Can You Catch COVID-19 Through Your Eyes?

“The virus has been detected in tears and conjunctival swab specimens from individuals with COVID-19,” Duh says. “If someone rubs their eyes and then touches someone else or touches a surface, that kind of transmission mechanism could occur.”

“It again highlights how contagious the coronavirus is and how stealthy it can be in its contagiousness,” he says.

If it turns out that the coronavirus can infect the eyes, the virus could persist there as a source of contagion, Duh says. “The eyes and tears could serve as a source of infection to others for longer.” He noted a case of a COVID-infected woman with conjunctivitis who still had detectable virus in her eyes 3 weeks after her symptoms started.

Conjunctivitis, commonly called pinkeye, could be a symptom of COVID-19, says Sen, who is also an ophthalmologist. She recommends that people get tested for COVID-19 if they have this condition, which is marked by redness, itchiness, tearing, discharge, and a gritty sensation in the eye.

Fair, the virologist, was released from the hospital to recover at home and continued to urge eye protection. “People like to call people like me fearmongers, things like that, but the reality is, we’re just trying to keep them safe,” he told NBC News.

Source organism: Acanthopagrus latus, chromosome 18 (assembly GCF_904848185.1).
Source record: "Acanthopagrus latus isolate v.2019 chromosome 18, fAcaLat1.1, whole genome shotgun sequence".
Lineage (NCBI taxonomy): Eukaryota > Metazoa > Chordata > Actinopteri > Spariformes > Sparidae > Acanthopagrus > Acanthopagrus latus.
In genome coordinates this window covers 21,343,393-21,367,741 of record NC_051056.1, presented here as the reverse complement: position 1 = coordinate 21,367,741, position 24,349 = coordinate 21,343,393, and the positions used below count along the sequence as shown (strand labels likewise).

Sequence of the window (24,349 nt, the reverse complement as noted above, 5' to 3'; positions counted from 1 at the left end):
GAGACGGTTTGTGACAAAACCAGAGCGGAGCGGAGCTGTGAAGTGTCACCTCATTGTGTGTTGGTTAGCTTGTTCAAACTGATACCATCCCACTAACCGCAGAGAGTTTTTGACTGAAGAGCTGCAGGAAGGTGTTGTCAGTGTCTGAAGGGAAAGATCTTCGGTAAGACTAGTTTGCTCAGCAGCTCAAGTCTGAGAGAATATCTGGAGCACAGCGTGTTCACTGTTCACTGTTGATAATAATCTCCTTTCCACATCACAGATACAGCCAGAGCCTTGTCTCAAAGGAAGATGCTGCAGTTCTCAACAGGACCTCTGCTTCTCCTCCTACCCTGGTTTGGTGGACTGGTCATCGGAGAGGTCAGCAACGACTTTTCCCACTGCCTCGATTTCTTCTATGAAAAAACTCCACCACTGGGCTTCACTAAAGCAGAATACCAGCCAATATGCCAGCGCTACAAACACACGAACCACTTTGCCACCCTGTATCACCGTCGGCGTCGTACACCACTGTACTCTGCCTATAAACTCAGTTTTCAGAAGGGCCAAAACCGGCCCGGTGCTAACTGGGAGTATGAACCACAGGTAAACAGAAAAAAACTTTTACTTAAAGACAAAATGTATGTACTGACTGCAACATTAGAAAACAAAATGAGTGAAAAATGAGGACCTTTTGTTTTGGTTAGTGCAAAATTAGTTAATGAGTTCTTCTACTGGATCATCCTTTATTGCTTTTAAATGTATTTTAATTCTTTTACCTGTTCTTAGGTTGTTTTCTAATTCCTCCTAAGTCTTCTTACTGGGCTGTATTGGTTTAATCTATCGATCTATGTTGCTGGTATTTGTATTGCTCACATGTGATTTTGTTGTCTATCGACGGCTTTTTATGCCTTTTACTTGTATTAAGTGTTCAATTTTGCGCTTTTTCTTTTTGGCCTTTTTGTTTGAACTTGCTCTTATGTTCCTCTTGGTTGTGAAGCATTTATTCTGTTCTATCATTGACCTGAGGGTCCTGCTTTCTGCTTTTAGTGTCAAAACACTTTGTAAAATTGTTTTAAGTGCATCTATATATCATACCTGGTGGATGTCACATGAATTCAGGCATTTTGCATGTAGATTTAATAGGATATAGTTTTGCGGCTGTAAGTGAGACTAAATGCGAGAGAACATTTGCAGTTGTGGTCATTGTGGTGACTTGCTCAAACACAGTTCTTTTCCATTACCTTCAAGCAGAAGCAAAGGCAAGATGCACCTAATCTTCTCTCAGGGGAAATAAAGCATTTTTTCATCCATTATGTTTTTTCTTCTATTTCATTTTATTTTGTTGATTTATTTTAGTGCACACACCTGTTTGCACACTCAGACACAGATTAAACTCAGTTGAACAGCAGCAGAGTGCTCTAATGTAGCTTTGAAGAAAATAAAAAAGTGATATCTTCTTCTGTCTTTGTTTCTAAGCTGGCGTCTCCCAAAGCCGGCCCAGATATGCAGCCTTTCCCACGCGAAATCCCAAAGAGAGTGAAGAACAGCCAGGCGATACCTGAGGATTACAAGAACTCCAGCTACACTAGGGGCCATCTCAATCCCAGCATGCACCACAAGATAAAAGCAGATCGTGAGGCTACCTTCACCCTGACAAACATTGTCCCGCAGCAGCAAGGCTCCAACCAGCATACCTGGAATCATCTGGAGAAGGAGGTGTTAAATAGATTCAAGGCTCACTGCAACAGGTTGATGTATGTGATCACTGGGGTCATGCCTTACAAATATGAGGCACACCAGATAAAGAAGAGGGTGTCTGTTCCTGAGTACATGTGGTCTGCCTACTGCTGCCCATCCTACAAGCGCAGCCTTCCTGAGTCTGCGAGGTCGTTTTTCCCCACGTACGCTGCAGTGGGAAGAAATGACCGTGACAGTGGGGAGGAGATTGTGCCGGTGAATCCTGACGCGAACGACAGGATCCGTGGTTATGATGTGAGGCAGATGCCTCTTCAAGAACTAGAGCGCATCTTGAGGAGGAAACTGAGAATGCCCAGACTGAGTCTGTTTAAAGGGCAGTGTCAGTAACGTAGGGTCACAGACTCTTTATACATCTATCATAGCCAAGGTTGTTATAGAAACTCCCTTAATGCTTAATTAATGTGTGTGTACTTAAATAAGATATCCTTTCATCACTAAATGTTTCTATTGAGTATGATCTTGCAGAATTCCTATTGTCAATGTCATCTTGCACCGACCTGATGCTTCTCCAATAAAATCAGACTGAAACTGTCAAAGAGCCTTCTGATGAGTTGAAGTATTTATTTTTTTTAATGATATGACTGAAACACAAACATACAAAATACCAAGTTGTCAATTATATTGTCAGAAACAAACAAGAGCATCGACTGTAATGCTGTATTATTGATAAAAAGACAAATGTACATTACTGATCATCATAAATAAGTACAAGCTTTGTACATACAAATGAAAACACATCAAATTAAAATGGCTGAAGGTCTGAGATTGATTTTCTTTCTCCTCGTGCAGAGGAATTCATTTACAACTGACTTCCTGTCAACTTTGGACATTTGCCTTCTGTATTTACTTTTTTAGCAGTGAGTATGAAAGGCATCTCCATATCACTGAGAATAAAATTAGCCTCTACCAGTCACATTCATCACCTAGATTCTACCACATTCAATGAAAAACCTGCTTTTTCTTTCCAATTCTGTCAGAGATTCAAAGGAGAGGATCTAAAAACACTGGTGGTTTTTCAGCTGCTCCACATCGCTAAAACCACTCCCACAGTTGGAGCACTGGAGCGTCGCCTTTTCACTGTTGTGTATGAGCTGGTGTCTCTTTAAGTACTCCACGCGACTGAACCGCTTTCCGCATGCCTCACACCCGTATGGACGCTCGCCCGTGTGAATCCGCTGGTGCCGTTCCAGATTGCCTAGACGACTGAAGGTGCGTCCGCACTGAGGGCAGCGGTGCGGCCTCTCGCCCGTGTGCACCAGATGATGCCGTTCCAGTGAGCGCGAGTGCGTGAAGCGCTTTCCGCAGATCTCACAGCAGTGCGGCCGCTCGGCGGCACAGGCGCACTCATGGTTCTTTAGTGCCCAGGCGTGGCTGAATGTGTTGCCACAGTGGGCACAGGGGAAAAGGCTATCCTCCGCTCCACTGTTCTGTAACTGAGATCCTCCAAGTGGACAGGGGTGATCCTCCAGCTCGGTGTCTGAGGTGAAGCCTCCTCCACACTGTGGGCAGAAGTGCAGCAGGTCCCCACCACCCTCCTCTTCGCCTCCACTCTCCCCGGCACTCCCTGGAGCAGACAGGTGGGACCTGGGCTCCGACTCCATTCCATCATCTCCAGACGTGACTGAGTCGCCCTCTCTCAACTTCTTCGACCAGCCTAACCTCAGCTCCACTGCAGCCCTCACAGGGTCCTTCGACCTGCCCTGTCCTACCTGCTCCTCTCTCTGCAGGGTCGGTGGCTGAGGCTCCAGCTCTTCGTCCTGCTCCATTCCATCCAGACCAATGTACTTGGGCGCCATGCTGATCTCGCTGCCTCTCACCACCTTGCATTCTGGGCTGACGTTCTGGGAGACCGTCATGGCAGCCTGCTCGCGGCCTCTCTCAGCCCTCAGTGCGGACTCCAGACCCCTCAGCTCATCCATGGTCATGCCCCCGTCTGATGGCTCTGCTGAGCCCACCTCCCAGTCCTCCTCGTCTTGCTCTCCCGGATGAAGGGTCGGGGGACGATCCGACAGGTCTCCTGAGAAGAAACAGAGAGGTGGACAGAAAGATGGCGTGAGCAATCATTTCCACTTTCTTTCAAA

The CDC hasn’t issued such advice. In an email, the agency says it “does not have specific recommendations for the public regarding eye protection. However, in healthcare settings, CDC does recommend eye protection for healthcare workers to prevent transmission via droplets.”

Sen agrees. “For the general public, I don’t think we have enough data to suggest that they should be covering the eyes in some form,” she says.

When she goes to the grocery store, she doesn’t wear eye protection. “I am only wearing goggles when I’m seeing ophthalmology patients up close, basically because I’m 4 or 5 inches away from them.”

But fuller protection — a mask, gloves, and even eye protection, such as goggles — might help those taking care of a COVID-19 patient at home, Manche says. “If you’re caring for somebody, that’s a much higher risk because they’re shedding viral load. You lessen the chance of transmission.”

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